Body use old and new

Making chainmailSummer holidays

Tense shoulders, strained eyesight and sore backs are not an invention of the modern world.  This became clear when I time-travelled back to the Middle Ages at a French village festival recently. Watching demonstrations of medieval crafts and pastimes I saw how easily these everyday activities could lead to poor body use.

The village was a stronghold for Knights Hospitaller from the 12th century onwards, so the first person to catch my eye was the maker of chain mail.  He let me feel the weight of a square he was constructing.  This really was heavy metal – ten to thirteen kilos per suit – and hot, absorbing the heat of the sun when outside.  Each suit took three months to make, working eight hours a day.  Foot soldiers were protected from head to hips, but the full metal jacket for knights on horseback weighed more heavily, extending as far as the knees.

Chainmail

 

 

 

 

 

In the history of metalworking, chainmail preceded full body armour. It was cheaper to make and allowed more flexibility. But with all that weight it would have been difficult to keep upright and breathe without restriction. Using a sword was hard, according to my knight in shining armour, as the padding under the mail restricted movement in the wrist.

Helmets

 

 

 

 

 

I moved on, taking in the breezy walk of a man carrying a large leg of ham, while the signwriter patiently finished his work before the tavern opened. The blacksmith wielded her hammer with balanced ease in the heat of the portable forge, and I dodged down a side street to watch the patient skills of the lacemaker.

Carrying a leg of ham

Tavern signwriter

 

 

 

 

 

 

Blacksmith at work

Wearing glasses and working confidently in bright sunshine, she talked through the complex and colourful pattern she was following. The local buildings have thick stone walls and few window openings, and I saw that without daylight or electricity the process of lacemaking would take its toll on the eyes. I saw how easy it would be to peer ever closer, worrying about mistakes and increasing tension in the arms and hands.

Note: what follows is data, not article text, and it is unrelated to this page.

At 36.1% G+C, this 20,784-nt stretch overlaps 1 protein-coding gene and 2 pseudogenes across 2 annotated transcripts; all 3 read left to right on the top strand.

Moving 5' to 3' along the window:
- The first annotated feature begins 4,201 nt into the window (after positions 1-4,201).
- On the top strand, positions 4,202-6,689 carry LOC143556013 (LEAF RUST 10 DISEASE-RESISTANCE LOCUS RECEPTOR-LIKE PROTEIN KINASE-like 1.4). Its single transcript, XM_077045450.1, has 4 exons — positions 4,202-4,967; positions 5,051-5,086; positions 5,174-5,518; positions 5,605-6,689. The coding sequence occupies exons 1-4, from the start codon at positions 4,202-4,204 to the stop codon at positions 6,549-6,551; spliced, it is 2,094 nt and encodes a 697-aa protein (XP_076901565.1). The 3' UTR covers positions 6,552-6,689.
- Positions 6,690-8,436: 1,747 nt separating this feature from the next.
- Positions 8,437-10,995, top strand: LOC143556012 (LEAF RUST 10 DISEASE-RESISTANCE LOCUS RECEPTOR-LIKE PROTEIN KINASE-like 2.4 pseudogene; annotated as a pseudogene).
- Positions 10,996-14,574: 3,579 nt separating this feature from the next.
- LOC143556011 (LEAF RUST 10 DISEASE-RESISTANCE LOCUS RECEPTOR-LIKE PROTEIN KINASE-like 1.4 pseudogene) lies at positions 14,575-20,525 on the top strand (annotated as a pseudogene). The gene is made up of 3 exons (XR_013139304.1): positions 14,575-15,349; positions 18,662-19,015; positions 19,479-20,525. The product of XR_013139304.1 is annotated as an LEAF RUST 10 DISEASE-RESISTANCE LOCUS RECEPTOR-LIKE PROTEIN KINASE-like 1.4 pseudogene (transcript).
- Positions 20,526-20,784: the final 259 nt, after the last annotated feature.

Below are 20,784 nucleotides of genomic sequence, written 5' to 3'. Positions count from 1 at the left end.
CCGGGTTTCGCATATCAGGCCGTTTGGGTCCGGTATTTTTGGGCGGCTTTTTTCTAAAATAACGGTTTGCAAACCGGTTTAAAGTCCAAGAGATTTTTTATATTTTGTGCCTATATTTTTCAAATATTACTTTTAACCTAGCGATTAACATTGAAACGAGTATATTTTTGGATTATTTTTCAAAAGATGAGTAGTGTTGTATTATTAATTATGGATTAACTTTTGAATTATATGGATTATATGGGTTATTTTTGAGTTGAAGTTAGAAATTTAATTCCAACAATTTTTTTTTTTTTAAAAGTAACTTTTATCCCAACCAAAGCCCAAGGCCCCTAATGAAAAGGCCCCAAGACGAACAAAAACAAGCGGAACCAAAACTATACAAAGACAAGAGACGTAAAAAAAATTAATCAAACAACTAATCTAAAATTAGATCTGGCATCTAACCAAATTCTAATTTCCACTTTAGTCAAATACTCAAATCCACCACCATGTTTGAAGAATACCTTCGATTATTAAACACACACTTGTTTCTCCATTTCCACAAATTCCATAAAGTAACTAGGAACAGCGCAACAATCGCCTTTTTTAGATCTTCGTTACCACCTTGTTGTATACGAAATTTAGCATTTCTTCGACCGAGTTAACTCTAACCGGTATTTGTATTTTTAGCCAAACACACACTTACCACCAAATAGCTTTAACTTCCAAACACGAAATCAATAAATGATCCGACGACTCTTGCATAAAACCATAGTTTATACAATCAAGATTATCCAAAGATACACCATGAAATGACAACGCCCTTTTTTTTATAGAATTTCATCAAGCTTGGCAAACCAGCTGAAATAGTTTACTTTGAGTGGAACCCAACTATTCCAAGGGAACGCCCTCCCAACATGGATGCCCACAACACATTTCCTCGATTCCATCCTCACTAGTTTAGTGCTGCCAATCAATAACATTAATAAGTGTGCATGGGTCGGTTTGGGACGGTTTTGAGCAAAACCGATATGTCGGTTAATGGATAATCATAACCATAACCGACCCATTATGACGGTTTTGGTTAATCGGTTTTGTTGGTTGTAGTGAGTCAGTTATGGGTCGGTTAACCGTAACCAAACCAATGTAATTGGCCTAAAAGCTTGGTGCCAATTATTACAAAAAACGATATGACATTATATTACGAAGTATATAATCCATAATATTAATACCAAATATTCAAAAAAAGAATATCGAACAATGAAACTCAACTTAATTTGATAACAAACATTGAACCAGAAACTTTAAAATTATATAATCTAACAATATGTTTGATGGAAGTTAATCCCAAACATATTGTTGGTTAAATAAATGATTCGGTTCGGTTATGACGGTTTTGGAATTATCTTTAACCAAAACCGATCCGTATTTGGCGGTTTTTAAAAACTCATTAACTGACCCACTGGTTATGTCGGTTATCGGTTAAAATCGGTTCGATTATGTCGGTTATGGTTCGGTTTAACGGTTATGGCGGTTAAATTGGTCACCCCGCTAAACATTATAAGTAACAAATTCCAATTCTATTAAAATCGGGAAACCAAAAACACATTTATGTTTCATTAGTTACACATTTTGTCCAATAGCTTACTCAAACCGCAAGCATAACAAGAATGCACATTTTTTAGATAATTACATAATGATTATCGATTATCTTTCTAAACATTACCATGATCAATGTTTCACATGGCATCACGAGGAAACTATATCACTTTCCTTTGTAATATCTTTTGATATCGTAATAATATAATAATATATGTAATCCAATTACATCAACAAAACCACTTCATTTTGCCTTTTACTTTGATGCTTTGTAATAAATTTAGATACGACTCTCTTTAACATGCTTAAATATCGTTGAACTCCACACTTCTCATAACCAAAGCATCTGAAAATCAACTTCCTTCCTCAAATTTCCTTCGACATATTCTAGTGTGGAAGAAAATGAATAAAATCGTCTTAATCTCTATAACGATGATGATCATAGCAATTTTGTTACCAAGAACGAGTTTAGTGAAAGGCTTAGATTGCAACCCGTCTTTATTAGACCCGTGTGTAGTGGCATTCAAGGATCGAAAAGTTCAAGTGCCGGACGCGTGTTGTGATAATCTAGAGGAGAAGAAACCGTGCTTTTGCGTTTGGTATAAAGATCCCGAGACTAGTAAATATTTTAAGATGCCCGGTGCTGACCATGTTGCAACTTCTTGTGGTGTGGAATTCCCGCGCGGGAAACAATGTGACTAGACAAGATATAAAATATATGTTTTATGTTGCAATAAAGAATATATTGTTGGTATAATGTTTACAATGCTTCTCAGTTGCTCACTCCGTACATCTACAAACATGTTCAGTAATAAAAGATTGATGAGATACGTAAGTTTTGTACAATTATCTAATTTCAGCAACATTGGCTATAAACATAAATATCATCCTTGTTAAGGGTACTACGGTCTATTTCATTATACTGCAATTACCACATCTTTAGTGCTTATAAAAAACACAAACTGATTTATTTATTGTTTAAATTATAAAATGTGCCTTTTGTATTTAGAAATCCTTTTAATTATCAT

Lacemaker at work

 

 

 

 

 

Of all the people I observed that day, the falconer seemed most at ease.  A professional rather than a villager dressed up, he seemed at one with the birds of prey, perhaps because he used his voice and body carefully to keep the hawks calm and show them what he wanted.

He moved quietly and quickly, ahead of the birds, ducking through the crowds to give excited spectators the experience of an owl swooping silently over their heads. He put on a show while keeping a watchful eye on the mood and hunger of each bird as he called them back to his comfortably outstretched arm.

Stallholder on phone

 

 

 

 

 

There were few phones, screens or laptops on display at the festival. But I saw plenty of opportunity for peering, straining, making excess effort and pulling down rather than standing tall, moving freely and looking up and out. I realised it’s not the activities we do that create tension, it’s us.

 

 

 

 

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